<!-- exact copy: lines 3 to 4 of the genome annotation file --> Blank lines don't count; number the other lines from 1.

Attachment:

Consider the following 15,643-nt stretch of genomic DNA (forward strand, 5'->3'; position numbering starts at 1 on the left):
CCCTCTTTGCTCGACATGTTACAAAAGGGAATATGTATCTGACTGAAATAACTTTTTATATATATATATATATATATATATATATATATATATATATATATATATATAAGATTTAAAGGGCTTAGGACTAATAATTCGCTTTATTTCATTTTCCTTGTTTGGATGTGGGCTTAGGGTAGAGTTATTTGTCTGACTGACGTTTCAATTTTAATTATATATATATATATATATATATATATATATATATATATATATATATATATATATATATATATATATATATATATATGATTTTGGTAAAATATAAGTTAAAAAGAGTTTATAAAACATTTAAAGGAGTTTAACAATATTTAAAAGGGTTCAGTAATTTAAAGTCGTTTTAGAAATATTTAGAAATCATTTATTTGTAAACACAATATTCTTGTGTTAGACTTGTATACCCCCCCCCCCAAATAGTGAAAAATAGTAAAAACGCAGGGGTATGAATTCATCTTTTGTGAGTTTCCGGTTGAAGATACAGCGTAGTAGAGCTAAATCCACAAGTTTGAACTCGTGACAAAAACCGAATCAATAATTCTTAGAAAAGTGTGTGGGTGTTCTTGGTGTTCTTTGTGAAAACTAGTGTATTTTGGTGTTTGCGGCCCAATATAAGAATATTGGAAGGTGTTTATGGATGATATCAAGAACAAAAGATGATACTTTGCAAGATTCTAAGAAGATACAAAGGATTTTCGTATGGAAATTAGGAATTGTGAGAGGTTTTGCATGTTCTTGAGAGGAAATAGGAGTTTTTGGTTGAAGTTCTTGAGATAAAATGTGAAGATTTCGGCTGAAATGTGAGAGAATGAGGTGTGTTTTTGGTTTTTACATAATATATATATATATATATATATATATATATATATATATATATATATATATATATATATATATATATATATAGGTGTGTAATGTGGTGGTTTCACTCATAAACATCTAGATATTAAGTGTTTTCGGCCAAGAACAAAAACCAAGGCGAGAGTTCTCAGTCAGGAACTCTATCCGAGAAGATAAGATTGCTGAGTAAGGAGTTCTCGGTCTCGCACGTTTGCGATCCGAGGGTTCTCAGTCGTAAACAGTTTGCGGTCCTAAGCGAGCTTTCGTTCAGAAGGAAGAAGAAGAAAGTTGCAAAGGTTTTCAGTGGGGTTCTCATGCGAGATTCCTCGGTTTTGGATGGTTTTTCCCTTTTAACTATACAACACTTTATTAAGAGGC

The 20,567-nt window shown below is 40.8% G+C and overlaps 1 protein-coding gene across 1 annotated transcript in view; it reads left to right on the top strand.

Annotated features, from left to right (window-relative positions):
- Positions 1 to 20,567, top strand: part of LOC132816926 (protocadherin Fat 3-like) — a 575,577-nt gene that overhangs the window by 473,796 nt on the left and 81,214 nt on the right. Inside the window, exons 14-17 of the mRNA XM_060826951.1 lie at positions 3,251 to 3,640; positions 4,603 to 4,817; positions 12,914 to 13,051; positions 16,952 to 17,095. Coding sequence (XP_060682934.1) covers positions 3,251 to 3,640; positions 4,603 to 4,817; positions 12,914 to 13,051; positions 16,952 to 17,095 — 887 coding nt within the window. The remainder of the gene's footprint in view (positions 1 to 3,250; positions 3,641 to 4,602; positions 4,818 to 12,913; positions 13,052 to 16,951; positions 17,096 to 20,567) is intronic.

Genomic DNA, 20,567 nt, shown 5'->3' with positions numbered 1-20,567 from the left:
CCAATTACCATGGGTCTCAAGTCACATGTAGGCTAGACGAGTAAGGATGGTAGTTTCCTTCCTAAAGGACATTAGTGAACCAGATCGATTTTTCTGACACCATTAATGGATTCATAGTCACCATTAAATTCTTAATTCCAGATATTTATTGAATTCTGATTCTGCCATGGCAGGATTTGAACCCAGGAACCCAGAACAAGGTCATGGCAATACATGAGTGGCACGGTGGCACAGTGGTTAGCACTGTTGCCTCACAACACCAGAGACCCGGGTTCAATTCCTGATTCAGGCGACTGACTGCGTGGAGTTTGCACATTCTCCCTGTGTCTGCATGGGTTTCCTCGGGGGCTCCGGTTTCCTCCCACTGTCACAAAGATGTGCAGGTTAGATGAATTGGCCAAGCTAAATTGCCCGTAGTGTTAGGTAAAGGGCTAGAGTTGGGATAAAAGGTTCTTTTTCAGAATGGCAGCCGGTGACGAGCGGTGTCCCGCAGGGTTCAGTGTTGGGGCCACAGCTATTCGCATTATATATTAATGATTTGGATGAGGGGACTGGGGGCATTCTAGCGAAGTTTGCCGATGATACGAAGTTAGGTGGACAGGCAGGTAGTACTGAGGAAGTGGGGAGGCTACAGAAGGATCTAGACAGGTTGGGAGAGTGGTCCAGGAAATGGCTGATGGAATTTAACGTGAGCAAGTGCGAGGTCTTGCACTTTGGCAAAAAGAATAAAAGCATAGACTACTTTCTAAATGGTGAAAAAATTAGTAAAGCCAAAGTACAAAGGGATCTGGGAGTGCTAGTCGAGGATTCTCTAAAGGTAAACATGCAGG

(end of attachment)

The 20,567-nt window shown below is 40.8% G+C and overlaps 1 protein-coding gene across 1 annotated transcript in view; it reads left to right on the top strand.

Annotated features, from left to right (window-relative positions):